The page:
"Planetarium" therefore opens up an area of understanding that is a reference to Sandra Vásquez de la Horras' works as well as the declaration of a conceptual approach. Humankind, being inevitably finite, provides a sharp contrast to the universe that surrounds the world with planetary systems and constellations. Thus we have, since time immemorial, believed those systems and constellations to contain godly powers and have frequently illustrated what we imagine them to be. The near and the distant – the universal and the individual – are presented to the protagonist in the artist's drawings. They fluctuate between an abstraction of the imagined and a radical physical presence in this world. Grotesque figures from fairy tales and dreams are combined with a strange mysticism, which in turn feeds on the treasure trove of images in classic Greek mythology (Medusa, Hermes or Dionysus), on symbolism and surrealism, on the archetypes of various cultural circles (such as death, birth and time), on political actors and figures from popular culture (such as Pinocchio), on the five basic elements in nature, on bucolic figures (the spirit of flowers, the sleeping mountains of the Andes) and on Christian figurations. A special role is held by the myths and legends of the religion and cosmology of the Yoruba, whose overlaps with Christianity Sandra Vásquez de la Horra illustrates in hybrids of the two worlds. Suddenly, the absurd and the fantastical break from the connotations of modern reality.
Thus, for example, in the large triptych "El Portador de las Estrellas" (2015), a small dog jumps up at the leg of the naked, bearded walker, whose bundle of belongings reveals a galaxy with three floating figures. We discern, by his anatomy, that the "star carrier" is a human being, but he labors to contain the planetarium in his belongings and is therefore endowed with godly characteristics. According to the tale, he was sent to Heaven as a punishment because he was unable to retain the planetary constellations in his bundle.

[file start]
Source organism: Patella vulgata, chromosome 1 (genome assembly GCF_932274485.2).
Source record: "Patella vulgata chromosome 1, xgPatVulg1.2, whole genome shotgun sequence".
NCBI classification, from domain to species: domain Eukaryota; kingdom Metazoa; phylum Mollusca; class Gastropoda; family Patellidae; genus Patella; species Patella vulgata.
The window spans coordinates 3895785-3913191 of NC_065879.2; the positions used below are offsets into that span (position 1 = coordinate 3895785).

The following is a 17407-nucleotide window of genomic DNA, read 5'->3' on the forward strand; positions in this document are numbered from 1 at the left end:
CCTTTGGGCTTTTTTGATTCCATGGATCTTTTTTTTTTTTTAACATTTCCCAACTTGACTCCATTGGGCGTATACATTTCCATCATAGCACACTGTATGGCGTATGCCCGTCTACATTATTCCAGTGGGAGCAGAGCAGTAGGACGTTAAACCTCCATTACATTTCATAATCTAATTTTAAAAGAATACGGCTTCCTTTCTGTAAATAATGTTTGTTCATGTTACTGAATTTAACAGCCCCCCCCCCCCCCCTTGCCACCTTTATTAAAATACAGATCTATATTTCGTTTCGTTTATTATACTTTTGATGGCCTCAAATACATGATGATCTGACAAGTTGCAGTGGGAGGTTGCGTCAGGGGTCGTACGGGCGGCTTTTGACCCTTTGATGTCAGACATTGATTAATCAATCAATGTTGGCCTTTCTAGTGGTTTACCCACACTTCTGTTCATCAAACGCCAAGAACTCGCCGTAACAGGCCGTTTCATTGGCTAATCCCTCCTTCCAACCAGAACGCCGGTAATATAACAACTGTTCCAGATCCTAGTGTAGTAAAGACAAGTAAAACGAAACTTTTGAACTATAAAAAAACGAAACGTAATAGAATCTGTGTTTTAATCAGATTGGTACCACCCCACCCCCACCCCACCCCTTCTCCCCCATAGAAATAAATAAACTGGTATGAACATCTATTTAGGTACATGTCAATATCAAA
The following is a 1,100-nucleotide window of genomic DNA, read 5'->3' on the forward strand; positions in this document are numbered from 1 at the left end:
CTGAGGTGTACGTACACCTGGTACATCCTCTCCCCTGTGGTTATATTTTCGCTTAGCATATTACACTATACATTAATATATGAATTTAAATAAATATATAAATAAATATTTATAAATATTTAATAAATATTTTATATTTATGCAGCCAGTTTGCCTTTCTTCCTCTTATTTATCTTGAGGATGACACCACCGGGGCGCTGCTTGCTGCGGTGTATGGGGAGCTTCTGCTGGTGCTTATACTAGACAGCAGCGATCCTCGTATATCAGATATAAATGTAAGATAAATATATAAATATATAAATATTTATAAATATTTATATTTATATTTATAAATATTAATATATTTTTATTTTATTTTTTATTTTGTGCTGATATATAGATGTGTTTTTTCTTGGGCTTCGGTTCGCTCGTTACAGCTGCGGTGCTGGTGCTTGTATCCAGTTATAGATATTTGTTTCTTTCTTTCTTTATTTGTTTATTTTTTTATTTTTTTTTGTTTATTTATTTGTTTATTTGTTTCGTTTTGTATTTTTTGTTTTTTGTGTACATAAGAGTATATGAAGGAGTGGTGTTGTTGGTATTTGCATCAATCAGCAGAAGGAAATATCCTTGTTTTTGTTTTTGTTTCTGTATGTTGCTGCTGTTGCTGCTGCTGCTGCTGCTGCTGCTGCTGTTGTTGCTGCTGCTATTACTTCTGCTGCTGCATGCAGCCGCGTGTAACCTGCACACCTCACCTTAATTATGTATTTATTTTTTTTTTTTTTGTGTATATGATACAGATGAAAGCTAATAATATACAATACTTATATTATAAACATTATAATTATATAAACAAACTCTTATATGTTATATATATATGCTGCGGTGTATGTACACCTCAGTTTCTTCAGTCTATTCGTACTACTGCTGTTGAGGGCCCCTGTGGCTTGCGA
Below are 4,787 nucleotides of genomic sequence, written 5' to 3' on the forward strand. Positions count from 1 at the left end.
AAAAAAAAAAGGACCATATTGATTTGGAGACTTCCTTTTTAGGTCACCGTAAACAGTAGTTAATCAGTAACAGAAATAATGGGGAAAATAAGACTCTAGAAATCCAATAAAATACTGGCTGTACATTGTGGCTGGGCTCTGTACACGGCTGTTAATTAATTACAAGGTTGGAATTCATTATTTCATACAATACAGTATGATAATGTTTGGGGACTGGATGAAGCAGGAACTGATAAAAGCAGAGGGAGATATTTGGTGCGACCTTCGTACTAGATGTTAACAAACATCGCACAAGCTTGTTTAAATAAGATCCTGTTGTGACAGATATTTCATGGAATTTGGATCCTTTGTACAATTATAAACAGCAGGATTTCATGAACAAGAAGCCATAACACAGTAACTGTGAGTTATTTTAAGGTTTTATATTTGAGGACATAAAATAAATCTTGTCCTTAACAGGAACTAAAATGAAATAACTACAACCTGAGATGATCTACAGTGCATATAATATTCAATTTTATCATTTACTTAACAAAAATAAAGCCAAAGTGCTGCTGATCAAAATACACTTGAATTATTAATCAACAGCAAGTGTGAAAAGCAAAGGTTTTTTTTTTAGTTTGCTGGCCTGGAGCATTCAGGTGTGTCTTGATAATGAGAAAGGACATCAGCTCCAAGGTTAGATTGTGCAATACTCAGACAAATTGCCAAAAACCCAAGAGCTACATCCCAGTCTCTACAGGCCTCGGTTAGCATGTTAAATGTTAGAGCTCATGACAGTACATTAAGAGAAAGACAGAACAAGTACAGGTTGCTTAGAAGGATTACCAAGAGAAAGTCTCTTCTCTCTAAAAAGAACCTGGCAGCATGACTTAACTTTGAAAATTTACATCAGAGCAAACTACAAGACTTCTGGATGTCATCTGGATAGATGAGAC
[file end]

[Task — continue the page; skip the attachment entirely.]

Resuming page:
In another triptych, the "Deidad Planetaria" (2015), the goddess of the planets, with a walking staff in hand, dances over a celestial body. Her Medusa head is wrapped in snakes to the point of blindness, her breast is adorned by a burning heart, and her pubic area is covered by a stag. This latter attribute is seen in numerous godly representations of mythological and spiritual attitudes, and it's the bisexual representation of feminine fertility or masculine power.
Sandra Vásquez de la Horra, in these new works, increasingly overcomes the limited pictorial area of her paper formats by combining several to create large-scale triptychs. She breaks the flatness of the pictures out into the three-dimensional so as to create drawn sculptures as narrative units that appear like stage areas or showcases. The observer could nearly miss seeing that an indicated space or landscape only rarely leads to a depth of field presented in perspective. The plasticity of her drawings is often exclusively the result of the precise texture of the surface structures the artist hatches with a characteristic line, sometimes coarsely or sometimes more delicately. Her pictures materialize dreams and are aimed at the inexplicable, closing the door on a world of unholy symbols whose personifications can be at once ironic, unexpected, obscene and profound.